As we start off this New Year, how about including a resolution to improve application delivery? In Best Practices for Application Delivery in Virtualized Networks – Part I , we covered key application delivery challenges that have come up due to the complexities of managing the many types of applications that enterprises use today, and further complicated by data center consolidation and virtualization. We then covered some best practices, courtesy of Dr. Jim Metzler’s 2011 Application Service Delivery Handbook, which recommended taking a lifecycle approach to planning and managing application performance.
A key step to the lifecycle approach is to implement network and application optimization tools, such as WAN Optimization solutions and Application Delivery Controllers, including server load balancers. Of course, these solutions are not new to the market and already address many of the needs that exist with delivering enterprise applications in virtualized data centers -- namely, the need to ensure network reliability, availability and security for users accessing these applications. In this post, we will discuss a recent study by IDC, where IT decision makers across Europe and the US spoke out about their strategies for using server load balancers to deal with emerging challenges.
. What important attributes do you look for in your server load balancers?
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Tags: ACE, application control engine, application delivery, application delivery controller, application performance, availbility, Cisco OTV, cloud bursting, data center security, DWS, Dynamic Workload Scaling, enterprise application, IDC, jim metzler, load balancer, Load Balancing, network optimization, Network Services, Nexus 7000, OTV, Overlay Transport Virtualization, resiliency, security, server load balancer, server load balancing, Tina Feng, Unified Network Services, virtual machine intelligence, virtual network services, virtualization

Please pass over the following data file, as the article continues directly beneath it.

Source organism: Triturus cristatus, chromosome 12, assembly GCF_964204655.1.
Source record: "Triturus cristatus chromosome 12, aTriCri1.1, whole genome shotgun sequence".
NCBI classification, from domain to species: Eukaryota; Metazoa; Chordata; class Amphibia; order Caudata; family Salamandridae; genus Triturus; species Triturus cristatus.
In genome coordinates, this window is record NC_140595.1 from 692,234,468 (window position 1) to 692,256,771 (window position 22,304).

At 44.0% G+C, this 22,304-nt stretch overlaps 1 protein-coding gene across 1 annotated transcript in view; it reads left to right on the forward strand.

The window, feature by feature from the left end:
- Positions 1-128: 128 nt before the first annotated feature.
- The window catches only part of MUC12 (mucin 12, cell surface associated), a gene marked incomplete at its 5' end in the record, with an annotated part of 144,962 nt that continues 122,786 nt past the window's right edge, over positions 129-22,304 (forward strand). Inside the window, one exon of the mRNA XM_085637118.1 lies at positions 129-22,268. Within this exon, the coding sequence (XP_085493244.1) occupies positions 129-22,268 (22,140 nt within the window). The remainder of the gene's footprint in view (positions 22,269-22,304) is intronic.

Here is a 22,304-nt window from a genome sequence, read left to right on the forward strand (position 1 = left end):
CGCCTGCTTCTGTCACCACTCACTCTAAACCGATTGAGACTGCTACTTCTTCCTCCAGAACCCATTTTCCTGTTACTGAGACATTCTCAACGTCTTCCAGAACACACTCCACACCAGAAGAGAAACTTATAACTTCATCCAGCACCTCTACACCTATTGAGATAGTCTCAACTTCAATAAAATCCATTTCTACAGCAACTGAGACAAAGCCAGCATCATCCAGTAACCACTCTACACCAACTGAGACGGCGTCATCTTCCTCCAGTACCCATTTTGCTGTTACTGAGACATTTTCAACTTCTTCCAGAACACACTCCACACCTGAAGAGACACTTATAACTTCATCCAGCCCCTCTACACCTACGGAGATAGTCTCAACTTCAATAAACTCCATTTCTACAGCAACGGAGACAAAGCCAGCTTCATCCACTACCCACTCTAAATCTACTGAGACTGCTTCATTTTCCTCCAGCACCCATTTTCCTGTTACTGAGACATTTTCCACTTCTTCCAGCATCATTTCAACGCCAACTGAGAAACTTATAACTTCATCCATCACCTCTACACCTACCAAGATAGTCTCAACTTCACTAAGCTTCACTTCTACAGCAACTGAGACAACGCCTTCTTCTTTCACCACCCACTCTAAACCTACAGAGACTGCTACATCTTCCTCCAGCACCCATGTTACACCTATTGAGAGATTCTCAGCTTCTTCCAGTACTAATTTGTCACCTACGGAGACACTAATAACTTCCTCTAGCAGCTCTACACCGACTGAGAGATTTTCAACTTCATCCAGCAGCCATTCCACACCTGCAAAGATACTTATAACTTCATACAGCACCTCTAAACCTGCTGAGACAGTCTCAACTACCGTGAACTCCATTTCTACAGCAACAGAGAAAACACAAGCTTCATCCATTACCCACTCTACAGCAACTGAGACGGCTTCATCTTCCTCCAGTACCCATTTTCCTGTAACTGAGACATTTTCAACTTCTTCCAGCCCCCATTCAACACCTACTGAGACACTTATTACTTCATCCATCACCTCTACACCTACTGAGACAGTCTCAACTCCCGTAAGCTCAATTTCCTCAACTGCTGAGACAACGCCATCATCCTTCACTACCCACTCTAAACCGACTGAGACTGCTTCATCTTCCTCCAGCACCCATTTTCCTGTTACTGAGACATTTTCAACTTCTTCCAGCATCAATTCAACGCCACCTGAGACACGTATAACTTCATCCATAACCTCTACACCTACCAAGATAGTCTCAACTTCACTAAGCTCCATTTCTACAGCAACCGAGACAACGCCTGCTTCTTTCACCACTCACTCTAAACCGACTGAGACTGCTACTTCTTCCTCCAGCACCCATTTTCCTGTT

It is certainly a new day and age for many aspects of today’s society. One prominent sector that continues to lead by example in this area is the Internet, more specifically the online shopping environment. Note that online shopping is not a simple matter of go to a website, click “buy,” and checkout. That would be too simple. Ironically the purchase aspect itself tends to be the simplest matter here. The crux of the experience begins with the search and research phase. What exactly does one need/want? Is there a particular brand in mind? Is there a popular alternative? The convenience of asking and gathering answers to these questions and many more begin the journey, and thanks to the power and slew of resources the Internet provides, shoppers are able to search common products, brands, uses, verify details such as durability, ease of use and more based on the numerous rating systems, applications, web 2.0 solutions, social networking, and the ongoing phenomena that continue to evolve. So what does this mean? What does this have to do with security? Quite simply, all of this equates to more TIME on the Internet. Furthermore, the continued rise in scam and theft activities during the holidays is an additional means for concern. As mentioned in a recent Cyber Risk Report Law enforcement and government agencies continue to search and seize counterfeit and fraudulent websites. This includes counterfeit merchandise in addition to fraudulent website domains. More time spent on the Internet means there is more potential for exposure to threats and vulnerabilities. Simple math right? That said, let’s look at some numbers to provide valued context…….